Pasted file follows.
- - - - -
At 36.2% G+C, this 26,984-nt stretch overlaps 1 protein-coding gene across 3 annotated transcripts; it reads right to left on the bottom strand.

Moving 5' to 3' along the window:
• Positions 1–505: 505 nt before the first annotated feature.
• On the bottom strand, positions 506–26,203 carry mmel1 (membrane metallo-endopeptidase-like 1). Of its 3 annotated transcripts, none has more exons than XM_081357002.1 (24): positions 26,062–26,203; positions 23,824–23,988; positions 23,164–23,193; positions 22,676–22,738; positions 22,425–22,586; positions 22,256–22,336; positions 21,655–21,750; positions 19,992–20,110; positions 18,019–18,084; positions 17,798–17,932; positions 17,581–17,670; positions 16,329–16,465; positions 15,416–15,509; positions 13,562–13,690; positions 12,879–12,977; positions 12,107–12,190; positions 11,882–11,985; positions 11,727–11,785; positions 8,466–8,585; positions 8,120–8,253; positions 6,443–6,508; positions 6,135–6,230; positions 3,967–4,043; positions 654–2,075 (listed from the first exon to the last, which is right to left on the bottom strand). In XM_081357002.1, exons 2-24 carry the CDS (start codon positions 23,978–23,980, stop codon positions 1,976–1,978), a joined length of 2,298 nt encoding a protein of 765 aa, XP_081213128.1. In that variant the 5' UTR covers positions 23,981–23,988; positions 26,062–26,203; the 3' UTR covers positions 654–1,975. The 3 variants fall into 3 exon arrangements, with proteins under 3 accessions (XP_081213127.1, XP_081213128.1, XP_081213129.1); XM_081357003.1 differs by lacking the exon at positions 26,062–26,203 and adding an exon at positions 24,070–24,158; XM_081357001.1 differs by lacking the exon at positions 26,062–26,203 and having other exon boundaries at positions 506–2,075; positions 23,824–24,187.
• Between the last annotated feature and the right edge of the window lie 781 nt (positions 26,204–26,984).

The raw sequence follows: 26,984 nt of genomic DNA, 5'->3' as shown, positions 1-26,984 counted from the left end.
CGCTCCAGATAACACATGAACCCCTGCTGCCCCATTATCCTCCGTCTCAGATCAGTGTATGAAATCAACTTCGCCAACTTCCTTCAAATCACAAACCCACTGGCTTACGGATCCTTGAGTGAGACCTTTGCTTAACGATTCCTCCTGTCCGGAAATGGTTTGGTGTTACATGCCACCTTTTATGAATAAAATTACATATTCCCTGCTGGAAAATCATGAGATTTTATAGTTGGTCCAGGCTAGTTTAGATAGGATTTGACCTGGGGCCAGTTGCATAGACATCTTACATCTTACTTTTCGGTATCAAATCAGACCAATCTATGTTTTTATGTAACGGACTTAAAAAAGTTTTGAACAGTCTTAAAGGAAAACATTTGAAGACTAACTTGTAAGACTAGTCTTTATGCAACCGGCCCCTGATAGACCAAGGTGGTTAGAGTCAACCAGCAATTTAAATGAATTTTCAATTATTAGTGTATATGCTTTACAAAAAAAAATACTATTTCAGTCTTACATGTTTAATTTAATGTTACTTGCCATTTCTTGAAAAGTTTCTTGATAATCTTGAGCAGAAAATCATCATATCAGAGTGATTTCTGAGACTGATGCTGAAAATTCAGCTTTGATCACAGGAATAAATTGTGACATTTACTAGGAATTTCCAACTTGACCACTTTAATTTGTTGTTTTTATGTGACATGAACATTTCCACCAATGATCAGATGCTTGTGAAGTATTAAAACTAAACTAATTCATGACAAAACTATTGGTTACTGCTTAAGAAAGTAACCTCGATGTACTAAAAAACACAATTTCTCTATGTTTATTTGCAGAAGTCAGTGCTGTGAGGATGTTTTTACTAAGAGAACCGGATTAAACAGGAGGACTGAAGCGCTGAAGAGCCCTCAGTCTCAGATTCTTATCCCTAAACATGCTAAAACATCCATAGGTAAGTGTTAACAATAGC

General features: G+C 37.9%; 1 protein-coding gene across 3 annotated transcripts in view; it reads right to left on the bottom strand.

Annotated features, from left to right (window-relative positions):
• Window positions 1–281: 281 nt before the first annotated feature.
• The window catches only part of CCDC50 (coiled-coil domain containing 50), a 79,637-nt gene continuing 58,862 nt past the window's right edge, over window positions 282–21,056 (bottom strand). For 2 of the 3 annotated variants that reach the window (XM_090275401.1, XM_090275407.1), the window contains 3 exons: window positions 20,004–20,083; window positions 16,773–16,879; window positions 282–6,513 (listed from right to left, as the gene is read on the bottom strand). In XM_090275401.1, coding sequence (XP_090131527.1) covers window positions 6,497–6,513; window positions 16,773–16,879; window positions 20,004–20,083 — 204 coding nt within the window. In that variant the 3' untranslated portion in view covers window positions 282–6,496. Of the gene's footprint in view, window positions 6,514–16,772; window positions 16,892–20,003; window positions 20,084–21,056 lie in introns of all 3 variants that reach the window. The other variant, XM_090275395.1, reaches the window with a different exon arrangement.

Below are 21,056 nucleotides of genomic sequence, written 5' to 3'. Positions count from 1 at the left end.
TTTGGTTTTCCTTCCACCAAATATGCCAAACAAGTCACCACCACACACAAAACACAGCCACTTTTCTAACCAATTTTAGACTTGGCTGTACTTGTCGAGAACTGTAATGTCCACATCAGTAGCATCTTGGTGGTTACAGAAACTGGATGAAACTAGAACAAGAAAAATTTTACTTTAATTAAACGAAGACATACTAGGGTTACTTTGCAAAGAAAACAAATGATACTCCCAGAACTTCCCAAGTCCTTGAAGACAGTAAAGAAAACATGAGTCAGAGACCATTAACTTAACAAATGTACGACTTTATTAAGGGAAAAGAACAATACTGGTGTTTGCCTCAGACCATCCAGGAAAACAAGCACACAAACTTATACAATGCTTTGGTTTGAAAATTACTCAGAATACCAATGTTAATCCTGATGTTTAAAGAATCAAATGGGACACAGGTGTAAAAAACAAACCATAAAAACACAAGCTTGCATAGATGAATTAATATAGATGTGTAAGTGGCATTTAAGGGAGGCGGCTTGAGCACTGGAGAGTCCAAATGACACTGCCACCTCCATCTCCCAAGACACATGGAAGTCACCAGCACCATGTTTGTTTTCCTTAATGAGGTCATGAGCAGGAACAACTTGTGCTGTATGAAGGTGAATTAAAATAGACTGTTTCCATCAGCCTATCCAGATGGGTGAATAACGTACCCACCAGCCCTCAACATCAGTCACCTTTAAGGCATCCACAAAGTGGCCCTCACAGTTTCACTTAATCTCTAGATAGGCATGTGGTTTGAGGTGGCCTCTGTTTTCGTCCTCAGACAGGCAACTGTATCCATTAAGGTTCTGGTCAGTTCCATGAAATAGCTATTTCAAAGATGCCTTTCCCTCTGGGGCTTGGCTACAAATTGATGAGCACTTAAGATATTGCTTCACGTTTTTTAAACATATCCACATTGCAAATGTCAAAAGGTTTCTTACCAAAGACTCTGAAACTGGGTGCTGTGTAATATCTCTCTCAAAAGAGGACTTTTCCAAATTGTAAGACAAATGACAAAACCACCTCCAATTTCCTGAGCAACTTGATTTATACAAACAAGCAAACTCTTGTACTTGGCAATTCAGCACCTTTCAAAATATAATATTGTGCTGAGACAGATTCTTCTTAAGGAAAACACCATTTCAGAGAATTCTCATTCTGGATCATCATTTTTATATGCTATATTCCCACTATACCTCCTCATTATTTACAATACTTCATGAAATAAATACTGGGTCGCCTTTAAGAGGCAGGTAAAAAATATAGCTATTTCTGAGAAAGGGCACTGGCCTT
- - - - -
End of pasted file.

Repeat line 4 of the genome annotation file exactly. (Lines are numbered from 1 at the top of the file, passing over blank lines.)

• On the bottom strand, positions 506–26,203 carry mmel1 (membrane metallo-endopeptidase-like 1). Of its 3 annotated transcripts, none has more exons than XM_081357002.1 (24): positions 26,062–26,203; positions 23,824–23,988; positions 23,164–23,193; positions 22,676–22,738; positions 22,425–22,586; positions 22,256–22,336; positions 21,655–21,750; positions 19,992–20,110; positions 18,019–18,084; positions 17,798–17,932; positions 17,581–17,670; positions 16,329–16,465; positions 15,416–15,509; positions 13,562–13,690; positions 12,879–12,977; positions 12,107–12,190; positions 11,882–11,985; positions 11,727–11,785; positions 8,466–8,585; positions 8,120–8,253; positions 6,443–6,508; positions 6,135–6,230; positions 3,967–4,043; positions 654–2,075 (listed from the first exon to the last, which is right to left on the bottom strand). In XM_081357002.1, exons 2-24 carry the CDS (start codon positions 23,978–23,980, stop codon positions 1,976–1,978), a joined length of 2,298 nt encoding a protein of 765 aa, XP_081213128.1. In that variant the 5' UTR covers positions 23,981–23,988; positions 26,062–26,203; the 3' UTR covers positions 654–1,975. The 3 variants fall into 3 exon arrangements, with proteins under 3 accessions (XP_081213127.1, XP_081213128.1, XP_081213129.1); XM_081357003.1 differs by lacking the exon at positions 26,062–26,203 and adding an exon at positions 24,070–24,158; XM_081357001.1 differs by lacking the exon at positions 26,062–26,203 and having other exon boundaries at positions 506–2,075; positions 23,824–24,187.